When the campaign to expose Mitt Romney’s record at Bain Capital began, the President’s allies said it would undermine Mitt’s main argument for the presidency: Mitt understands how the economy works. What no one realized then is that it would also expose that Mitt has no idea how reality works.
For the past few weeks, the defense of Mitt’s record at Bain has centered on the supposed fact that Mitt left the company in 1999. This premise theoretically absolves him of some of the most egregious activities engaged in by his business colleagues, including rampant layoffs, investments in companies that promoted outsourcing, and an investment in a company that –of all things — disposed of aborted fetuses.
An offshoring abortion profiteer who likes to fire people isn’t the best image for a Republican nominee for president. No wonder “Anyone But Mitt” was such a popular slogan during the GOP primary.
Focusing on when Mitt left was a weak defense from the beginning because it suggested that Bain — Mitt’s pride and joy and main credential — had engaged in activities that even Mitt considered shameful. It became a ridiculous defense when SEC documents revealed that Mitt was the CEO of Bain Capital until 2001 (a fact that was convenient when he had to prove he was a Massachusetts resident so he could qualify to run for governor in 2002.)
The idea that the CEO of a company isn’t responsible for the company’s activities is patently silly, and President Obama said as much in an interview last week. This forced Mitt to do something he has not done willingly in this campaign: Talk to someone aside from Fox News and the far-right echo-chamber.
On Friday, Mitt recorded interviews with ABC, CBS, NBC CNN, and, of course, Fox News. He demanded the President apologize for holding him accountable for what Bain did through 2001 — and astoundingly he stuck with the argument that he wasn’t accountable for a company he owned and legally controlled. “I had no association with the management of Bain Capital after February of 1999. That is when I left the firm.” He said this five times in nearly the same way, evidently attempting to simply bore the media into submission.
Two days later, however, the story hadn’t gone away. Senior Romney adviser and former RNC chairman Ed Gillespie decided the problem was that his candidate hadn’t taken the charade far enough. On CNN’s “State of the Union” Gillespie uttered the comment that will probably be remembered as the classic gaffe of this absurd campaign. Speaking to correspondent Candy Crowley, Gillespie said: “He took a leave of absence and in fact, Candy, ended up not going back at all and retired retroactively to February 1999 as a result.”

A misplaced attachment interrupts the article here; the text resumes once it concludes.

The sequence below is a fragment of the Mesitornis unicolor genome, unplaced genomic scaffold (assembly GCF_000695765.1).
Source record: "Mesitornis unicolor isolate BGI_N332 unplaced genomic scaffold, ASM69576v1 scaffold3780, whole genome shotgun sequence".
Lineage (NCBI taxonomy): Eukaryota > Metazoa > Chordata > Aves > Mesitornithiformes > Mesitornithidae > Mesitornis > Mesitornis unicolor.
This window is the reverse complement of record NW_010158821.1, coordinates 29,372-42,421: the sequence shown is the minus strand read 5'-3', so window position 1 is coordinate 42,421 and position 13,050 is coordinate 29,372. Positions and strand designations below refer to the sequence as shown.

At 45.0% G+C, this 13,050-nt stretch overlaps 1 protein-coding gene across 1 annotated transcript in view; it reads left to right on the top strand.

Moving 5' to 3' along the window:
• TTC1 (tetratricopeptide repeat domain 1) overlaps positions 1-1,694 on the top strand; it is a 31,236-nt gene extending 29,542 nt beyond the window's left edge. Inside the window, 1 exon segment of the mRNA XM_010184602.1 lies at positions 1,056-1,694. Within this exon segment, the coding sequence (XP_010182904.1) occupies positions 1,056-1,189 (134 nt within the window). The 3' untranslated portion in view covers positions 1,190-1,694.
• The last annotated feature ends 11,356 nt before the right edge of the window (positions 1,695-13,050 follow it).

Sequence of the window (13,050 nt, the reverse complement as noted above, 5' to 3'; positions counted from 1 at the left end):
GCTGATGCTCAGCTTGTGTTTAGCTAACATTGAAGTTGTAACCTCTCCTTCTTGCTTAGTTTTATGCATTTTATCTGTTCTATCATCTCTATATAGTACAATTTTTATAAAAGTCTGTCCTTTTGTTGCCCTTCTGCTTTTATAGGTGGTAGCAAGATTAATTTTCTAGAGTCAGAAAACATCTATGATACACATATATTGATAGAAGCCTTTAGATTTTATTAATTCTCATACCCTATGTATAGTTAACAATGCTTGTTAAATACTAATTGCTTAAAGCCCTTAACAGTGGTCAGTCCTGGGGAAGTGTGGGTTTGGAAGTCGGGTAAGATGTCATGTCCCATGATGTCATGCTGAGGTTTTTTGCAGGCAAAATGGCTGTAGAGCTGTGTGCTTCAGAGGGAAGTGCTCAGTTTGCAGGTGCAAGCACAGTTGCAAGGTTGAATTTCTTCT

That’s right. Mitt “retired retroactively.”
Forget Mitt paying tax rates lower than many fire fighters and teachers. Forget Mitt posing as nearly anything he wants and getting away with it. The greatest benefit of being as rich and powerful as Mitt Romney is that you can actually go back in time to make facts convenient for you.
You could almost hear the LOLs as observers considered the logic of Mitt’s new alibi. The typically reserved blog Political Wire almost immediately called it “the worst talking point ever.” Within hours, the hashtag #retroactively was trending on Twitter.
Now, all over America, people are wondering how to take advantage of “retroactive retirement.” And everyone is wondering: did Mitt have to pay back the hundreds of thousands in compensation he was paid after he retroactively erased the years of work he’d been paid for?
Well, what’s a few hundred thousand dollars for Mitt anyway?
Mitt’s entire argument for the presidency relied on nobody understanding what he actually did at Bain. Even Mitt was sharp enough to see that running a company that rigs the economy to make sure investors always win doesn’t give him a clue about how to create jobs. But now we’re seeing that his description of what he did at Bain depends on who Mitt is talking to and what he needs the facts to be.
The fact is that Mitt has over a billion dollars behind him, much in anonymous corporate donations. He has a Republican House of Representatives that is making sure the government won’t do anything to create jobs. And he has conservatives in the Federal Reserve and in Europe who seem intent on making our employment recession last longer.
But what he doesn’t have is an ability to erase the past. And that’s what is coming back to bite him — retroactively.